With National Aviation Day taking place this weekend (on 19 August), we commemorate Amelia Earhart – perhaps the most renowned female pilot of all time – and some of the other iconic women in aviation history.
Earhart actually has her own commemorative day each year: her birthday – 24 July – is now known as Amelia Earhart Day. The first woman to fly solo across the Atlantic Ocean, Earhart experienced many accomplishments in her flying career and is to this day an inspiration to many women in the industry. She mysteriously disappeared in 1937 and was sadly declared dead in absentia in 1939.
In celebration of these incredible careers, this illustrative series looks at 12 iconic women in aviation:
Lilian Bland was the first ever woman to design, build and pilot her own plane. Bland was in many ways an ‘unconventional’ woman of her time, partaking in habits such as wearing trousers and practising martial arts.
Bland was inspired to get into aviation following a postcard sent by her uncle of the Blériot monoplane. Bland’s first production was a flyable model biplane, from which she then progressed to build a full-scale glider.
Raymonde de Laroche
Raymonde De Laroche started her career as an actress, but was inspired by Wilbur Wright’s 1908 demonstrations of powered flight in Paris and decided to take up flying herself. In 1909 she turned to her friend Charles Voisin, an aviator and aeroplane builder, to provide her with flying lessons. In 1910 she became the first ever woman to receive a pilot licence, being awarded licence #36 of the Fédération Aéronautique Internationale by the Aero-Club of France.
Bessie Coleman developed an interest in flying at a young age, but there were no opportunities for African Americans in the US to attend flight school. Undefeated, she saved money and travelled to France where she studied to become a pilot. In 1921 she become the first person of African America descent to earn a pilot’s licence. She went on to become a successful air show pilot in the US and intended to set up the first school for African-American pilots, but sadly died in 1926.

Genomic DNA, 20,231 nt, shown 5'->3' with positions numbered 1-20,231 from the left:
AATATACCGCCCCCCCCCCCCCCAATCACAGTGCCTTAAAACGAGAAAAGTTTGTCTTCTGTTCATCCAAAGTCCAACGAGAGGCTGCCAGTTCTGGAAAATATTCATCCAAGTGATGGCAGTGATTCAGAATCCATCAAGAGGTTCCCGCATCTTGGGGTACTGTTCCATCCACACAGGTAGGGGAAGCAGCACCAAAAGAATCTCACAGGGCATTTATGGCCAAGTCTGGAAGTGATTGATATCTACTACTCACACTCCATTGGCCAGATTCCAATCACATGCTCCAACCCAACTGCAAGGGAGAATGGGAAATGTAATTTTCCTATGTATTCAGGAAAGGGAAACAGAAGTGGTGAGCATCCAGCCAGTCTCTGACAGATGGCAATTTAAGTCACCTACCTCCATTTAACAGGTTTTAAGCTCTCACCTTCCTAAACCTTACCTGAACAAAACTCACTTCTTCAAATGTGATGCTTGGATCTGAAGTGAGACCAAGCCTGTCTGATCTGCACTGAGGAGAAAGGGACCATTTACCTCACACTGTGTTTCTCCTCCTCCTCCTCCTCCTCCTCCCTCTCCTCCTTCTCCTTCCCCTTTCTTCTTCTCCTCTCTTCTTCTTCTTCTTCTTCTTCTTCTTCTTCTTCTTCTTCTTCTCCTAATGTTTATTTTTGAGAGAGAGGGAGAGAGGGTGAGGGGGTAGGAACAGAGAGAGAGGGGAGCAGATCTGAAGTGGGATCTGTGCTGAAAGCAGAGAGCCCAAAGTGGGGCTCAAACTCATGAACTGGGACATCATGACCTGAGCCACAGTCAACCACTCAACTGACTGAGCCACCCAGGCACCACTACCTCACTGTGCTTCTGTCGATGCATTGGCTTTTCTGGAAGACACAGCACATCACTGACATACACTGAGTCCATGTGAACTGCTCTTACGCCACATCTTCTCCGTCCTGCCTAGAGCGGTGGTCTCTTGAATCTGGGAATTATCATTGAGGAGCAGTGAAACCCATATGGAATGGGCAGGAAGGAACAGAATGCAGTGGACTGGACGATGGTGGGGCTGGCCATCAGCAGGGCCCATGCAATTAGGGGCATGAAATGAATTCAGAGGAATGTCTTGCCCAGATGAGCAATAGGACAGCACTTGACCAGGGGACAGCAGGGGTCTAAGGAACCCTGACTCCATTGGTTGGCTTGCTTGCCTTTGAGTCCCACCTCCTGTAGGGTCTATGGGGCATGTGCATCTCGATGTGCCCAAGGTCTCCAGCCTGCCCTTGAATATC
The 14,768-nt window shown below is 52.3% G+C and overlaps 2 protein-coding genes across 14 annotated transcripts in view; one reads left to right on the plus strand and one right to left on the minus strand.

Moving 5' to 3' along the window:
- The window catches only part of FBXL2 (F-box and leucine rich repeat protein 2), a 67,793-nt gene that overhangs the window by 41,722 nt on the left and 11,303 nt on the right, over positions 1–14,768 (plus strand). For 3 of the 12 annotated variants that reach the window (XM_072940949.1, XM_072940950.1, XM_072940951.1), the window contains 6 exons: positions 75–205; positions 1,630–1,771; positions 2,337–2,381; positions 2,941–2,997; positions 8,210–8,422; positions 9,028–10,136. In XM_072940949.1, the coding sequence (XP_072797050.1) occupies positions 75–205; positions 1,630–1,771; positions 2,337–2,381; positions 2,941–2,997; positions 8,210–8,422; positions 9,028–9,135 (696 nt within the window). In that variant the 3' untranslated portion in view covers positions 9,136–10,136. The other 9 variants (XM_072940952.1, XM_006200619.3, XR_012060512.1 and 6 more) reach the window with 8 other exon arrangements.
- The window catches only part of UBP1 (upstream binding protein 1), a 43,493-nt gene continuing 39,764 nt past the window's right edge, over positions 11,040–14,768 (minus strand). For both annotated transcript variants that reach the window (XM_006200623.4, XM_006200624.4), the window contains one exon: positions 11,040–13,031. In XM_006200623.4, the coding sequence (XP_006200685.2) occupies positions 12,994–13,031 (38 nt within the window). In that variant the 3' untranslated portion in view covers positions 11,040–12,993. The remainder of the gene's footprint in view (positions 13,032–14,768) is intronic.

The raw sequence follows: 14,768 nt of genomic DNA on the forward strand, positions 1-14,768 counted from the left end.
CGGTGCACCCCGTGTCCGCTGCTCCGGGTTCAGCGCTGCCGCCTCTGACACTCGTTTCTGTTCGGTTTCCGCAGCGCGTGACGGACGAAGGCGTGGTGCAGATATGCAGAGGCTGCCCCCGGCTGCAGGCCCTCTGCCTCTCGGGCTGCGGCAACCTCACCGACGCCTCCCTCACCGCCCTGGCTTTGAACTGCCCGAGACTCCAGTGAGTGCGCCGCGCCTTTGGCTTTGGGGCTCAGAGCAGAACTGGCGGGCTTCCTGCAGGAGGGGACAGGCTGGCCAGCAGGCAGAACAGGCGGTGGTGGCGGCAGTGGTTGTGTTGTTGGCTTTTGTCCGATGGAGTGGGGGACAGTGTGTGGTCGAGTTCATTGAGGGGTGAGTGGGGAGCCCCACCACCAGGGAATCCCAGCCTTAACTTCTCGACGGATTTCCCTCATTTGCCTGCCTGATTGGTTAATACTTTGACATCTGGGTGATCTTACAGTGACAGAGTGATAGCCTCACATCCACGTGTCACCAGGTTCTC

Her list of accolades runs long. In addition to the her solo trip across the Atlantic and the several books she wrote of the account, Amelia Earhart’s experiences as a pilot and played a key role in setting up the female pilots’ organisation The Ninety-Nines. Additionally, she was a member of the National Woman’s Party and a supporter of the Equal Rights Amendment.
Earhart’s disappearance is shrouded in mystery and remains a source of fascination to this day. She and navigator Fred Noonan disappeared over the central Pacific Ocean while attempting to circumnavigate the globe in 1937.
Amy Johnson was the first ever woman to qualify as an aircraft engineer, and she was also the first female to fly solo between Britain and Australia. Johnson set many long-distance records in her time and was also part of the Air Transport Auxiliary in WWII.
Johnson first began flying as a hobby but went on to gain an aviator’s certificate and pilot licence in 1929, under the tutelage of Valentine Baker. That same year she became the first woman to obtain a ground engineer’s licence.
Jacqueline Cochran was one of the most prominent racing pilots of her generation, a pioneer in American aviation and a key player in the Women Air Force Service Pilots. Cochran began taking flight lessons in the 1930s and was able to fly an aircraft within just three weeks. Cochran petitioned the government to start a women’s flying division on the Armed Air Forces, and she successfully became the first Director of the Women Air Force Service.